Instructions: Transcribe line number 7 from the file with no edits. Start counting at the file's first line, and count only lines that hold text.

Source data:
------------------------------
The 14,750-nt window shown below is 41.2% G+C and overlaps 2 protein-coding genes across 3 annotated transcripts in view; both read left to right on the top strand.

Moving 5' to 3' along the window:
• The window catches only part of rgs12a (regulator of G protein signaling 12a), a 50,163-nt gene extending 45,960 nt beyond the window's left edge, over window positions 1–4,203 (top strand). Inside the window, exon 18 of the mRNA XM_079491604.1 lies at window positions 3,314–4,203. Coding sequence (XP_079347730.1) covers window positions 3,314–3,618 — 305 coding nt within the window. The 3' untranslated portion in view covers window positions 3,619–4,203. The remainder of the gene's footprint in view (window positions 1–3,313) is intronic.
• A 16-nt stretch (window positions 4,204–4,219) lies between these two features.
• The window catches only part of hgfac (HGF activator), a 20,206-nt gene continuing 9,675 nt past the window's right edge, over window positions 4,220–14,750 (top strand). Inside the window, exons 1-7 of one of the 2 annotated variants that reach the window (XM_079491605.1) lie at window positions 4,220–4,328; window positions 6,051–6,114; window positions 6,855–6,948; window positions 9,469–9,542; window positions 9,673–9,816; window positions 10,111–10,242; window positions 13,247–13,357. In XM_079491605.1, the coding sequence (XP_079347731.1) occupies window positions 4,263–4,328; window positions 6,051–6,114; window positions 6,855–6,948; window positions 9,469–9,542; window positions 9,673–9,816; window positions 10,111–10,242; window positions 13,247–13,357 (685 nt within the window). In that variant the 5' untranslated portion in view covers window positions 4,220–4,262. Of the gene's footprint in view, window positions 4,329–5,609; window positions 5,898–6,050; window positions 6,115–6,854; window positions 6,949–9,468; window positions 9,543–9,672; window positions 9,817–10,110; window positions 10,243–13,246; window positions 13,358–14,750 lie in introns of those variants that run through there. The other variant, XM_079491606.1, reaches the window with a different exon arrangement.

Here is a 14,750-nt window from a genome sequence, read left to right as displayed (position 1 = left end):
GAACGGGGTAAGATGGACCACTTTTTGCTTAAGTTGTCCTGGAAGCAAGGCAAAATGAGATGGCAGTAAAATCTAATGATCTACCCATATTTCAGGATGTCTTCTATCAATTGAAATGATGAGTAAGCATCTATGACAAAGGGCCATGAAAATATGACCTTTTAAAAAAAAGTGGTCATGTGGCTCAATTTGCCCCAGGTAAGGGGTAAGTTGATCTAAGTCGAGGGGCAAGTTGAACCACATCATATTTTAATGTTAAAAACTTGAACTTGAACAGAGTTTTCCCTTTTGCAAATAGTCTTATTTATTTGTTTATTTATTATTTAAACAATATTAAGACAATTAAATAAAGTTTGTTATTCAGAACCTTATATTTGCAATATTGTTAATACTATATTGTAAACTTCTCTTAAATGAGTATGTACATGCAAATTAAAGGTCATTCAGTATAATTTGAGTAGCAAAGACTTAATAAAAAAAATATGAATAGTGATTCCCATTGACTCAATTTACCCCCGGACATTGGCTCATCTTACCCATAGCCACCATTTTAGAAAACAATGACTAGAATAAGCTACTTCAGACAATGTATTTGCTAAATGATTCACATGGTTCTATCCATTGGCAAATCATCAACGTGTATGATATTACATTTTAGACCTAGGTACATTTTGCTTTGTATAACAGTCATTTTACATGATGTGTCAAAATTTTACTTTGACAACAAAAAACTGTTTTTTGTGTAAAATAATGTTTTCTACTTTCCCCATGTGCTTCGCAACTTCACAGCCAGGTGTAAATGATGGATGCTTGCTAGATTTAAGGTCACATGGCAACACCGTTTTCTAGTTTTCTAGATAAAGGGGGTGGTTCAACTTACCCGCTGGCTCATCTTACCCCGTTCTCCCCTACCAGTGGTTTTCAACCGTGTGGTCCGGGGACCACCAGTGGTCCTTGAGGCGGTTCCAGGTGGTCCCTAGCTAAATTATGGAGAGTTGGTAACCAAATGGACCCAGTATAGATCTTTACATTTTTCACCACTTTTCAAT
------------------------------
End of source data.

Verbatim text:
GAACGGGGTAAGATGGACCACTTTTTGCTTAAGTTGTCCTGGAAGCAAGGCAAAATGAGATGGCAGTAAAATCTAATGATCTACCCATATTTCAGGATGTCTTCTATCAATTGAAATGATGAGTAAGCATCTATGACAAAGGGCCATGAAAATATGACCTTTTAAAAAAAAGTGGTCATGTGGCTCAATTTGCCCCAGGTAAGGGGTAAGTTGATCTAAGTCGAGGGGCAAGTTGAACCACATCATATTTTAATGTTAAAAACTTGAACTTGAACAGAGTTTTCCCTTTTGCAAATAGTCTTATTTATTTGTTTATTTATTATTTAAACAATATTAAGACAATTAAATAAAGTTTGTTATTCAGAACCTTATATTTGCAATATTGTTAATACTATATTGTAAACTTCTCTTAAATGAGTATGTACATGCAAATTAAAGGTCATTCAGTATAATTTGAGTAGCAAAGACTTAATAAAAAAAATATGAATAGTGATTCCCATTGACTCAATTTACCCCCGGACATTGGCTCATCTTACCCATAGCCACCATTTTAGAAAACAATGACTAGAATAAGCTACTTCAGACAATGTATTTGCTAAATGATTCACATGGTTCTATCCATTGGCAAATCATCAACGTGTATGATATTACATTTTAGACCTAGGTACATTTTGCTTTGTATAACAGTCATTTTACATGATGTGTCAAAATTTTACTTTGACAACAAAAAACTGTTTTTTGTGTAAAATAATGTTTTCTACTTTCCCCATGTGCTTCGCAACTTCACAGCCAGGTGTAAATGATGGATGCTTGCTAGATTTAAGGTCACATGGCAACACCGTTTTCTAGTTTTCTAGATAAAGGGGGTGGTTCAACTTACCCGCTGGCTCATCTTACCCCGTTCTCCCCTACCAGTGGTTTTCAACCGTGTGGTCCGGGGACCACCAGTGGTCCTTGAGGCGGTTCCAGGTGGTCCCTAGCTAAATTATGGAGAGTTGGTAACCAAATGGACCCAGTATAGATCTTTACATTTTTCACCACTTTTCAAT